According to the Census Bureau’s new annual poverty report, 46.7 million Americans lived in poverty in 2014. This finding is surprising since government spent more than $1 trillion in 2014 on cash, food, housing, medical care, and targeted social services for poor and low income Americans. (That figure does not include Social Security or Medicare.)
More than 100 million people, or one third of the total population, received benefits from at least one anti-poverty program, at an average cost of $9,000 per recipient. If converted into cash, this spending is five times the amount needed to lift everyone’s income above poverty.
How can government spend that much money and still have more than 45 million people mired in poverty? The answer is: It can’t. The problem lies in the way the government measures poverty. The Census Bureau defines a household as poor if its “income” falls below specific thresholds. (In 2014 the poverty income threshold for a family of four was $24,008.)
But in counting “income,” Census excludes nearly all welfare benefits. According to Census, food stamps, housing vouchers and refundable tax credit programs (which provide up to $7,500 per year in cash grants to poor families) are not “income.” Of the $1 trillion government spends on anti-poverty programs, Census counts only about 7 percent as “income” for the purposes of measuring poverty.
It should, thus, be no great surprise that government’s own data show the poor actually spend $2.30 for every $1.00 of income Census claims they have. In addition, the living standards of the poor (as defined by Census) differ greatly from conventional images. According to the government’s own reports, the typical American defined as poor by the Census Bureau has a car, air conditioning and cable or satellite TV. Half of the poor have computers, 43 percent have Internet, and 40 percent have a wide-screen plasma or LCD TV.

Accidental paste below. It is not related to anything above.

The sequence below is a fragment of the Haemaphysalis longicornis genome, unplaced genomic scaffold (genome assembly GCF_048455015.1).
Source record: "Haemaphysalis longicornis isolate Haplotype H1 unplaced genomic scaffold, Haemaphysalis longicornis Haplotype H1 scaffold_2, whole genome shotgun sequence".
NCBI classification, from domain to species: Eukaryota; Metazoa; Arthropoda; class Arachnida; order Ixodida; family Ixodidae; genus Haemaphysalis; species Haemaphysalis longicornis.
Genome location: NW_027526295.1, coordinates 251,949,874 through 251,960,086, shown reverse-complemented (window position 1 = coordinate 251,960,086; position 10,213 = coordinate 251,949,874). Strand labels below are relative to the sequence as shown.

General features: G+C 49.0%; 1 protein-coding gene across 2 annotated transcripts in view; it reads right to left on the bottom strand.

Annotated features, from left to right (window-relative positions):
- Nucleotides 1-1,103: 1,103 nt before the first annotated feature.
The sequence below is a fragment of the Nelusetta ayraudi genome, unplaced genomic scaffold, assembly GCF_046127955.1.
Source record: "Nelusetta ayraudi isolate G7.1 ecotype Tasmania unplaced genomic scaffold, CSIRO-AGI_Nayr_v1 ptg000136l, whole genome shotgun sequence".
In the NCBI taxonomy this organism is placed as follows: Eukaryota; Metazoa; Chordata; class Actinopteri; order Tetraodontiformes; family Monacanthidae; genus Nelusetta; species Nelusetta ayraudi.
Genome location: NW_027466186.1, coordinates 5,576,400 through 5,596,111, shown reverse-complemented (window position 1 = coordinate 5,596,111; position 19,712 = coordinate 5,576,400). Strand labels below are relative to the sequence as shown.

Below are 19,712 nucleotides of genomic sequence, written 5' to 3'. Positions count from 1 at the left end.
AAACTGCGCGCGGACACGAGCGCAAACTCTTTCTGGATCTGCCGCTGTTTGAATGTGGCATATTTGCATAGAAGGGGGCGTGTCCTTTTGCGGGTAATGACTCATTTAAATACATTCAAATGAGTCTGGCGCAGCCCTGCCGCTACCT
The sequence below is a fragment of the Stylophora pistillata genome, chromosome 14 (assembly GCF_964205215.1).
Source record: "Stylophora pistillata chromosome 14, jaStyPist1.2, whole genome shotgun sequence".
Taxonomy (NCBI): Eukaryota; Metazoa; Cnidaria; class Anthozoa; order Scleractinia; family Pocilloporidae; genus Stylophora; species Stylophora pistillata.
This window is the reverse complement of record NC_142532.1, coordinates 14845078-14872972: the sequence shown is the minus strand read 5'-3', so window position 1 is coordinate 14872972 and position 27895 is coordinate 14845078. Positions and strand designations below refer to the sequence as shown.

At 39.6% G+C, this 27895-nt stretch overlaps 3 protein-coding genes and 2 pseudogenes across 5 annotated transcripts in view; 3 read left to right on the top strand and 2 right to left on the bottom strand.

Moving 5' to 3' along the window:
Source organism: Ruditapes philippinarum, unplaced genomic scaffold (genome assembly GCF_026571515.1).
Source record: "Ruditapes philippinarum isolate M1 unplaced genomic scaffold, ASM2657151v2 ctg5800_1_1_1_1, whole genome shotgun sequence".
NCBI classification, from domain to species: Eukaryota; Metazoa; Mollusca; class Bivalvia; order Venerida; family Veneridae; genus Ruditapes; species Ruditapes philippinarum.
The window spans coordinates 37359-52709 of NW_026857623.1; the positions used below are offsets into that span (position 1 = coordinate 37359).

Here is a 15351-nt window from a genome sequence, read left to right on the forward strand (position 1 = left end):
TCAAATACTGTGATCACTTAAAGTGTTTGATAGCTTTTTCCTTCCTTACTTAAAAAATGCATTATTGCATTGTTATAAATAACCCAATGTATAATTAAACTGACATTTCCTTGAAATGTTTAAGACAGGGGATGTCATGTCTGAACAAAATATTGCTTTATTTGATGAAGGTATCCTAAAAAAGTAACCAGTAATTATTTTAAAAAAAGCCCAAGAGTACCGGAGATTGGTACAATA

Far from being overcrowded, poor Americans have more living space in their home than the average non-poor person in Western Europe. Some 42 percent of all poor households actually own their own homes; on average, this is a well-maintained, three-bedroom house with one-and-a-half baths, a garage, and a porch or patio.
According to the U.S. Department of Agriculture, only 4 percent of poor children were hungry for even a single day in the prior year because the family could not afford food. The average consumption of protein, vitamins and minerals is virtually the same for poor and middle-class children, and in most cases is well above recommended norms. By his own report, the average poor person had sufficient funds to meet all essential needs and was able to obtain medical care for his family throughout the year whenever needed.
Of course, poor Americans do not live in the lap of luxury. Many of the poor struggle to make ends meet. But they are generally struggling to pay for cable TV, air conditioning and a car, while putting food on the table.
Fortunately, claims of widespread deprivation in the U.S. are inaccurate. But we should not judge the enormous welfare state merely by the volume of free benefits it distributes.
When President Lyndon Johnson launched the War on Poverty in 1964, he sought to decrease welfare dependence and to increase self-sufficiency: the ability of family to support itself above poverty without the need of government handouts. By that measure, the War on Poverty has been dismal failure. While self-sufficiency increased dramatically in the decades before the War on Poverty began, it has been at a standstill for the last 45 years, despite $24 trillion in anti-poverty spending.
We should reform welfare by resurrecting Johnson’s original goal: increased self-sufficiency. The keys to improved self-sufficiency are work and marriage. To promote work, able-bodied recipients should be required to work or prepare for work as a condition of receiving aid.
Welfare programs should also be reformed to encourage, not penalize, marriage A welfare system reformed on these principles would be good for the poor, the taxpayer and society overall.
Robert Rector is a senior research fellow of domestic policy studies in the DeVos Center for Religion and Civil Society at The Heritage Foundation.